For those of us who are fortunate enough to travel internationally, we may take for granted the components that make up the incredibly robust body of the air carrier we are in – or maybe not. Let’s face it, at 35,000 feet above the ground there is little margin for error which means the materials chosen for the internal and external parts of these amazing flying machines are critical.
Stainless steel is a strong, durable and corrosion resistant material which makes it perfect for some turbine blades which need to work at 100 percent at high temperatures and low-pressure environments.
However, when we take a closer look at the heart of these power generating beasts, we see that there is a lot more to consider.
The Role of Stainless Steel and Other Materials in Turbine Engines
One of the issues standing in the way of aviation advancement at the turn of the century was the lack of materials strong enough to withstand the forces that were required for bigger, faster aircraft. The aluminium block engine used by the Wright brothers was light and agile but could only withstand temperatures up to 660°C before melting.
Why do we say, “only 660°C”?
“Turbine blades are subjected to stress from centrifugal force (turbine stages can rotate at tens of thousands of revolutions per minute (RPM)) and fluid forces that can cause fracture, yielding, or creep[nb 1] failures. Additionally, the first stage (the stage directly following the combustor) of a modern turbine faces temperatures around 2,500 °F (1,370 °C), up from temperatures around 1,500 °F (820 °C) in early gas turbines. Modern military jet engines, like the Snecma M88, can see turbine temperatures of 2,900 °F (1,590 °C)” (Source)
It’s with this in mind that engineers are making use of superalloys with refractory metals such as tungsten, molybdenum, as well as ceramics and ceramic-metal mixes in combustion chambers, turbines and exhaust nozzles.
The 2007 Nasa Guide to Engines offer some fascinating insights as noted below:
“Temperatures can exceed 1800 °C and again superalloys are used, but without the titanium or aluminum for strength because there are no moving parts. Instead, refractory metals are often added to a superalloy.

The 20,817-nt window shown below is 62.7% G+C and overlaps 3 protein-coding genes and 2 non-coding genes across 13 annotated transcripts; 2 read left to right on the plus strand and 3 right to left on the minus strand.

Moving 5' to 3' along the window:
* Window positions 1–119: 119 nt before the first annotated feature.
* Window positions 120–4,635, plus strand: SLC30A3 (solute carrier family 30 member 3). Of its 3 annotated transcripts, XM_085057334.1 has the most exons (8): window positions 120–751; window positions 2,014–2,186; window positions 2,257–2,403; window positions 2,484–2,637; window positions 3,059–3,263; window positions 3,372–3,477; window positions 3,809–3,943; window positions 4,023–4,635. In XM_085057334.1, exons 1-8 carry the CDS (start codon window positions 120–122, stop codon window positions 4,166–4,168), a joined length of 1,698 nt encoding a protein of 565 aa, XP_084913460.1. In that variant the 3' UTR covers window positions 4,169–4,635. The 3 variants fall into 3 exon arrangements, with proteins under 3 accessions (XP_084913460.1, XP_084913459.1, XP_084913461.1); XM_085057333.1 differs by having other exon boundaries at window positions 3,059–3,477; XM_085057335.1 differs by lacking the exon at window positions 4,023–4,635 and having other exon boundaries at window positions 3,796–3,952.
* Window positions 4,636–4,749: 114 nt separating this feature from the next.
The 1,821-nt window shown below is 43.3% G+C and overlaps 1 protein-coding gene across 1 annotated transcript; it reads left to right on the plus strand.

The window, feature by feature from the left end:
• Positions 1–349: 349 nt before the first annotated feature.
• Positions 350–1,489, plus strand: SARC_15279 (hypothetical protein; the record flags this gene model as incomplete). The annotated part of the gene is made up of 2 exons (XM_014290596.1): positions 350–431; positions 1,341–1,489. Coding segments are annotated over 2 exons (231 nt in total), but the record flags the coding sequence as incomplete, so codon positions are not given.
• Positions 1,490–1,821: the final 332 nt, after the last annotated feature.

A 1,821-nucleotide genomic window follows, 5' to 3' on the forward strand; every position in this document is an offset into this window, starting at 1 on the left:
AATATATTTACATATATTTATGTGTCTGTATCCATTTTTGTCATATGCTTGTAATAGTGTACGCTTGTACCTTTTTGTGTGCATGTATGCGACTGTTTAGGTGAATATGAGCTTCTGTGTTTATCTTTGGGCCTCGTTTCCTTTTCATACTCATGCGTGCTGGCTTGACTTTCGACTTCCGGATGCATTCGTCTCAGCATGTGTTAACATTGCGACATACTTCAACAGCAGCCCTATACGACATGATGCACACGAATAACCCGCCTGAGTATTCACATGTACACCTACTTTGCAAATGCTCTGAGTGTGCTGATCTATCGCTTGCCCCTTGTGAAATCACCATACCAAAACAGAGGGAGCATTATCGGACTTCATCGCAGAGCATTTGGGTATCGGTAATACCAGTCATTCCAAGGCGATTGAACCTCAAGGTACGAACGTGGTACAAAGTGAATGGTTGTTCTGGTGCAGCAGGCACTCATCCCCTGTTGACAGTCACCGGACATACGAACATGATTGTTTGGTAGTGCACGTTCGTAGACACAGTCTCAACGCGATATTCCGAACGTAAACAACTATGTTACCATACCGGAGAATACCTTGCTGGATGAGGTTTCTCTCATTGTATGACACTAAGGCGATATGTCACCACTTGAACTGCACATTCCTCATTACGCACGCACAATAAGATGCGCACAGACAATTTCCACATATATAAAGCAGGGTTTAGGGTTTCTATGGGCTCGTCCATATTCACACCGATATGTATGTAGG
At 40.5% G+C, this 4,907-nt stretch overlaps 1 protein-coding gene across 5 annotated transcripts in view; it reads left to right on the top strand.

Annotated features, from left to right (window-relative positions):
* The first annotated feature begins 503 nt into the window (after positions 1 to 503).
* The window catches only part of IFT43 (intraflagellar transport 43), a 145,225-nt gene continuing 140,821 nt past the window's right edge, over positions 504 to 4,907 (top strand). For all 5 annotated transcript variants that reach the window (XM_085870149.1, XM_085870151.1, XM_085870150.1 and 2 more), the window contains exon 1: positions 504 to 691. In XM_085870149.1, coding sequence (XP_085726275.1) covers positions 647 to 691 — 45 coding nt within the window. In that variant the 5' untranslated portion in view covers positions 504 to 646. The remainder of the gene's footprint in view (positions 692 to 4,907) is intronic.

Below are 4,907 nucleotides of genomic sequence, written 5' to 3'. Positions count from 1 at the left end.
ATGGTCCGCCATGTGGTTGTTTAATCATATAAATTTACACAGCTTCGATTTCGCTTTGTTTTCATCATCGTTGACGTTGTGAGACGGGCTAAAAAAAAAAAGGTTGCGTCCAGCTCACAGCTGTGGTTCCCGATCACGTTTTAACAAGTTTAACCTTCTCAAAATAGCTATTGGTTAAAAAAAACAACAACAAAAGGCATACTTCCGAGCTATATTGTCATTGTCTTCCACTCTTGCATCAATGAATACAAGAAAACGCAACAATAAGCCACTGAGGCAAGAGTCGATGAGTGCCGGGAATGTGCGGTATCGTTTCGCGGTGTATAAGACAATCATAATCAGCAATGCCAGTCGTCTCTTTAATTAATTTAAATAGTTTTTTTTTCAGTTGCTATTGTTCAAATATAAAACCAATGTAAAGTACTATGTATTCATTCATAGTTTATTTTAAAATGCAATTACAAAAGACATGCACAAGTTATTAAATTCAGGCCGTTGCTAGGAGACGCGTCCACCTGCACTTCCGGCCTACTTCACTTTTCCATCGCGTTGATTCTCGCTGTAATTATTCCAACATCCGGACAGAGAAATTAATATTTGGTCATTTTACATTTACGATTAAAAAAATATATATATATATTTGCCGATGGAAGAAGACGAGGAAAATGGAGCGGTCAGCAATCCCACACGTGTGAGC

“These are metals of unusually high resistance to heat, corrosion, and wear such as tungsten, molybdenum, niobium, tantalum, and rhenium. They are used in alloys and not as pure metals because they are among the densest of all the elements, a negative property when it comes to aircraft that need to keep weight to a minimum.
“Ceramics and ceramic-metal mixes are also used here because of their high heat resistance. We are familiar with pottery, tile, crucibles, and fire bricks as types of ceramics. They have very high melting points and don’t require the cooling systems like those needed to keep metals from melting, so they make for lighter, less complicated engine parts. The down side is that they tend to fracture under stress, so engineers seek to create new ceramics composites that incorporate other materials to improve properties”
So, while stainless steel remains a strong contender and a useful addition to turbine engines, the incredible technical leaps that this industry has enjoyed has put increasing pressure on engineers to find stronger, lighter and more heat-resistant mixes.
We’ll leave these complex searches to the engineering brains for the moment while we hop on the plane and enjoy our hard-earned year-end break.